CMS Announces Partial Code Freeze Ahead of ICD-10 Transition
- By Laurie Watanabe
- Aug 06, 2014
Now that the U.S. Department of Health & Human Services has issued a new compliance date for the transition to ICD-10 codes in the United States, the Centers for Medicare & Medicaid Services (CMS) has announced additional preparations leading up to it.
The final rule, published in July, set the new American compliance date for Oct. 1, 2015.
The new codes must be used by all entities covered by the Health Insurance Portability & Accountability Act (HIPAA).
Last week, CMS issued a Medicare Learning Network (MLN) Matters bulletin regarding a partial code freeze prior to the ICD-10 implementation.
On Oct. 1, 2014, “there will be only limited code updates to both the ICD-9-CM and ICD-10 code sets to capture new technologies and diseases as required by section 503(a) of Pub. L. 108-173,” the bulletin said. These limited code updates also took place on Oct. 1, 2012 and Oct. 1, 2013 – making Oct. 1, 2011, the final regular annual update to the two code sets until the transition.
Similarly, on Oct. 1, 2015, the day ICD-10 implementation takes place in the United States, there will be limited code updates to the ICD-10 set. No further updates to the ICD-9 code set will take place.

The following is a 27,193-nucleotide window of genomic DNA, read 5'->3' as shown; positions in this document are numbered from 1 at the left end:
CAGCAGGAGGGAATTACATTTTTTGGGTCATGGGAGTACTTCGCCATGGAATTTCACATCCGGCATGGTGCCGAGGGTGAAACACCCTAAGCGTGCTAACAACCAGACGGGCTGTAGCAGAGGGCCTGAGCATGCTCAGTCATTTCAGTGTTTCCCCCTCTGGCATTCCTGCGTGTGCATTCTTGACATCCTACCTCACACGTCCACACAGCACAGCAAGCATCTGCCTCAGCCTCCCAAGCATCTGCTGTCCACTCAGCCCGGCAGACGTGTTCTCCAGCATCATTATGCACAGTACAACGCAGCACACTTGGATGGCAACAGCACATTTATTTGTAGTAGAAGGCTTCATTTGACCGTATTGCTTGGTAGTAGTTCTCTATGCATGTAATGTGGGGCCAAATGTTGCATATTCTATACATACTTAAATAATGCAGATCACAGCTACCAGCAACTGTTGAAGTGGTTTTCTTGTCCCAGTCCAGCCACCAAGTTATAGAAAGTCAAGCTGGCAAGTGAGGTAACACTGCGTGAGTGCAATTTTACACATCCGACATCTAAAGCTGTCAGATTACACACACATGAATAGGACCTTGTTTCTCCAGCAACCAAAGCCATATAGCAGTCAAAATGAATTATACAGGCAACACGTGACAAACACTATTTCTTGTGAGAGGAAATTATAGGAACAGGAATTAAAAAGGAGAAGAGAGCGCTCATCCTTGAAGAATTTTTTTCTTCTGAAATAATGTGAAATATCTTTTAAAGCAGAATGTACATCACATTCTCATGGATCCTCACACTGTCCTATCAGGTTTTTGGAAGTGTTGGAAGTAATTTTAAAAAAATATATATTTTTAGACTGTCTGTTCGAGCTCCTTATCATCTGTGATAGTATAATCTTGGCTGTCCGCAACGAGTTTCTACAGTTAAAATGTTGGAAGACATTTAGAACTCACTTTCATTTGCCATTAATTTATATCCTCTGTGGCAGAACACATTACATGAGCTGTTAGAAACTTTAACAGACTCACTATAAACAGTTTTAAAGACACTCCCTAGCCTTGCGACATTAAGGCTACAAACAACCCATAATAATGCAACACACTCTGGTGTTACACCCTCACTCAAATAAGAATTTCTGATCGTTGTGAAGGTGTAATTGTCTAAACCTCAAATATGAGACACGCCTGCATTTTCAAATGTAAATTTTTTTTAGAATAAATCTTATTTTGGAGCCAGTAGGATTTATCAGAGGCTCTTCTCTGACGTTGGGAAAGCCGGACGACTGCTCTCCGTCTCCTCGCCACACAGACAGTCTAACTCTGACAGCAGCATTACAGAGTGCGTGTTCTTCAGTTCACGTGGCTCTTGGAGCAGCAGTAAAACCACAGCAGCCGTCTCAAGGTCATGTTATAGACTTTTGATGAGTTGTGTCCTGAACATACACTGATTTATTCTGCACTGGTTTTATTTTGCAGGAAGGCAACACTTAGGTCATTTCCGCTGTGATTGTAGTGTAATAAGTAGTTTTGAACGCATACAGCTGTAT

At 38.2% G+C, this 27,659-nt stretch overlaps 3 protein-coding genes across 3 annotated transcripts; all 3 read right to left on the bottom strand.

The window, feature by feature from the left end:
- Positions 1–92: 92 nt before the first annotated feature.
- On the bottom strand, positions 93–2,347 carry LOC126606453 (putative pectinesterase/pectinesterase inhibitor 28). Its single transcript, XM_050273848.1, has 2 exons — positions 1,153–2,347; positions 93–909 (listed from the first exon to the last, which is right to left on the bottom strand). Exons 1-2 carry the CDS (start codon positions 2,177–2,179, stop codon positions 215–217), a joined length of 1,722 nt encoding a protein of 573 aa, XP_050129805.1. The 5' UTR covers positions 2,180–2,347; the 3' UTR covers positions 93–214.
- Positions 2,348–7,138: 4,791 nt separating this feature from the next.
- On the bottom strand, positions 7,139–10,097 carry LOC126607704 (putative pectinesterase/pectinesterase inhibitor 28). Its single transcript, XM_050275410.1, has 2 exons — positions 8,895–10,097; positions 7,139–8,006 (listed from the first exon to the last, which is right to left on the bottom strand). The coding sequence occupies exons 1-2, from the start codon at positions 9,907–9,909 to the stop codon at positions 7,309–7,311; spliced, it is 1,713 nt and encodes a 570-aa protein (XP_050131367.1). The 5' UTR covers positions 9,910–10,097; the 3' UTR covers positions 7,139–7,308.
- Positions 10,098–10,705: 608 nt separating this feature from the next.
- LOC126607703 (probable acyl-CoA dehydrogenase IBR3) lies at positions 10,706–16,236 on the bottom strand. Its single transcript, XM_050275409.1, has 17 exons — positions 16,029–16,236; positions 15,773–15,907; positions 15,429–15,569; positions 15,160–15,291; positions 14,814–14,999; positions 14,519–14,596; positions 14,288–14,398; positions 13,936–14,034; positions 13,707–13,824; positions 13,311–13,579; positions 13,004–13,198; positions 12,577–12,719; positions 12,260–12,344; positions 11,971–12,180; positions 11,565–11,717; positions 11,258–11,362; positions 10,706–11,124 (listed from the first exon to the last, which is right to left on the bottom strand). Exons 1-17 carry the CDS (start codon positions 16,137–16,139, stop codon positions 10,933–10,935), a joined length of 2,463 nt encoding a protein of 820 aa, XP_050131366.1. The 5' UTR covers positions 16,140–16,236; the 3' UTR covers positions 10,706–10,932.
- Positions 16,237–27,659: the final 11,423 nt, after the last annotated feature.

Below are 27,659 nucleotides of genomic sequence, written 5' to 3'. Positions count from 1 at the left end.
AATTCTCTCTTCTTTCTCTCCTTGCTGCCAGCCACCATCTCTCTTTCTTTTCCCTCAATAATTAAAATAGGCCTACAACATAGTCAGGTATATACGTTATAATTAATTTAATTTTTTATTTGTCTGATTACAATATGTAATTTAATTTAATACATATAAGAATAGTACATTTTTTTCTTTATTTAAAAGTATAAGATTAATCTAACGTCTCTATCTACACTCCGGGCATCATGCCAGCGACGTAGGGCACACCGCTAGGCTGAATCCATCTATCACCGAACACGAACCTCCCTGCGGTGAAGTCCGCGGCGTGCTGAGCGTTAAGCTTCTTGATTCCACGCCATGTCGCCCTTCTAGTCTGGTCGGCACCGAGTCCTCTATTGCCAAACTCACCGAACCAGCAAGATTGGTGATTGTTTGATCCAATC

On Oct. 1, 2016, the MLN Matters article said, regular ICD-10 updates will begin.
“The ICD-9-CM Coordination and Maintenance Committee will continue to meet twice a year during the partial freeze,” the bulletin said. “At these meetings, the public will be asked to comment on whether or not requests for new diagnosis or procedure codes should be created based on the criteria of the need to capture a new technology or disease. Any code requests that do not meet the criteria will be evaluated for implementation within ICD-10 on and after October 1, 2016 once the partial freeze has ended.”
ICD-10 diagnostic and procedural codes will replace the current ICD-9 codes. The diagnostic ICD-10 alphanumeric codes have three to seven characters, compared to the three to five digits that numerical ICD-9 diagnostic codes have. The new code set allows for updated, more accurate descriptions and new diagnoses, whereas the ICD-9 set had run out of room for new codes.
The transition in the United States to ICD-10 codes, created by the World Health Organization, has been delayed several times. Many other nations, including Canada, Australia, China and Great Britain, have been using the ICD-10 set of codes for more than a decade.
For more CMS-related information on the ICD-10 transition, click HERE.
Laurie Watanabe is the editor of Mobility Management. She can be reached at firstname.lastname@example.org.